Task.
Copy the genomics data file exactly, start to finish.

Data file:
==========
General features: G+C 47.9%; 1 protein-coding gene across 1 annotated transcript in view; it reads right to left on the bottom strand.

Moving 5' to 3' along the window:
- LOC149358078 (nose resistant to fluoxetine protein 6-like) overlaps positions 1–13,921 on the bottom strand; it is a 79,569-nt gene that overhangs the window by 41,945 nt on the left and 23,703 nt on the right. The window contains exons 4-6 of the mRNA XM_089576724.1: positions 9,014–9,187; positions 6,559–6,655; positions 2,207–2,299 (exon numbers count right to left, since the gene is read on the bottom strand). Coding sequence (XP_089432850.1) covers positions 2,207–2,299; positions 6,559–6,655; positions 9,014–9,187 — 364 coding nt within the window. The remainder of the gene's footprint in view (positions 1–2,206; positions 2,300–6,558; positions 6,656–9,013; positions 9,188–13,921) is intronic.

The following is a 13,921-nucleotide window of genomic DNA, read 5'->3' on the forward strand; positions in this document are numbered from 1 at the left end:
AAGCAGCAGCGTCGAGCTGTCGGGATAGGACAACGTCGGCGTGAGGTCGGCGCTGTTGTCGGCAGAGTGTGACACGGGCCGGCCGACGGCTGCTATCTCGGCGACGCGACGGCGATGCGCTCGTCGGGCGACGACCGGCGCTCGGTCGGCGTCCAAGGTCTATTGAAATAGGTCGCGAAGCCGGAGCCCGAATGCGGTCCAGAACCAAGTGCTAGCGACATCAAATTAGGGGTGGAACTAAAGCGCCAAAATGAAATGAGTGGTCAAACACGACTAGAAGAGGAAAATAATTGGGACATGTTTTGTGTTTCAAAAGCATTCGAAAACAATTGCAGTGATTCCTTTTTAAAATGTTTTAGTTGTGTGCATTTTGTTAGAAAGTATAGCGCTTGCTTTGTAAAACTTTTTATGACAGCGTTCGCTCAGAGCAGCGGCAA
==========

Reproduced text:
General features: G+C 47.9%; 1 protein-coding gene across 1 annotated transcript in view; it reads right to left on the bottom strand.

Moving 5' to 3' along the window:
- LOC149358078 (nose resistant to fluoxetine protein 6-like) overlaps positions 1–13,921 on the bottom strand; it is a 79,569-nt gene that overhangs the window by 41,945 nt on the left and 23,703 nt on the right. The window contains exons 4-6 of the mRNA XM_089576724.1: positions 9,014–9,187; positions 6,559–6,655; positions 2,207–2,299 (exon numbers count right to left, since the gene is read on the bottom strand). Coding sequence (XP_089432850.1) covers positions 2,207–2,299; positions 6,559–6,655; positions 9,014–9,187 — 364 coding nt within the window. The remainder of the gene's footprint in view (positions 1–2,206; positions 2,300–6,558; positions 6,656–9,013; positions 9,188–13,921) is intronic.

The following is a 13,921-nucleotide window of genomic DNA, read 5'->3' on the forward strand; positions in this document are numbered from 1 at the left end:
AAGCAGCAGCGTCGAGCTGTCGGGATAGGACAACGTCGGCGTGAGGTCGGCGCTGTTGTCGGCAGAGTGTGACACGGGCCGGCCGACGGCTGCTATCTCGGCGACGCGACGGCGATGCGCTCGTCGGGCGACGACCGGCGCTCGGTCGGCGTCCAAGGTCTATTGAAATAGGTCGCGAAGCCGGAGCCCGAATGCGGTCCAGAACCAAGTGCTAGCGACATCAAATTAGGGGTGGAACTAAAGCGCCAAAATGAAATGAGTGGTCAAACACGACTAGAAGAGGAAAATAATTGGGACATGTTTTGTGTTTCAAAAGCATTCGAAAACAATTGCAGTGATTCCTTTTTAAAATGTTTTAGTTGTGTGCATTTTGTTAGAAAGTATAGCGCTTGCTTTGTAAAACTTTTTATGACAGCGTTCGCTCAGAGCAGCGGCAA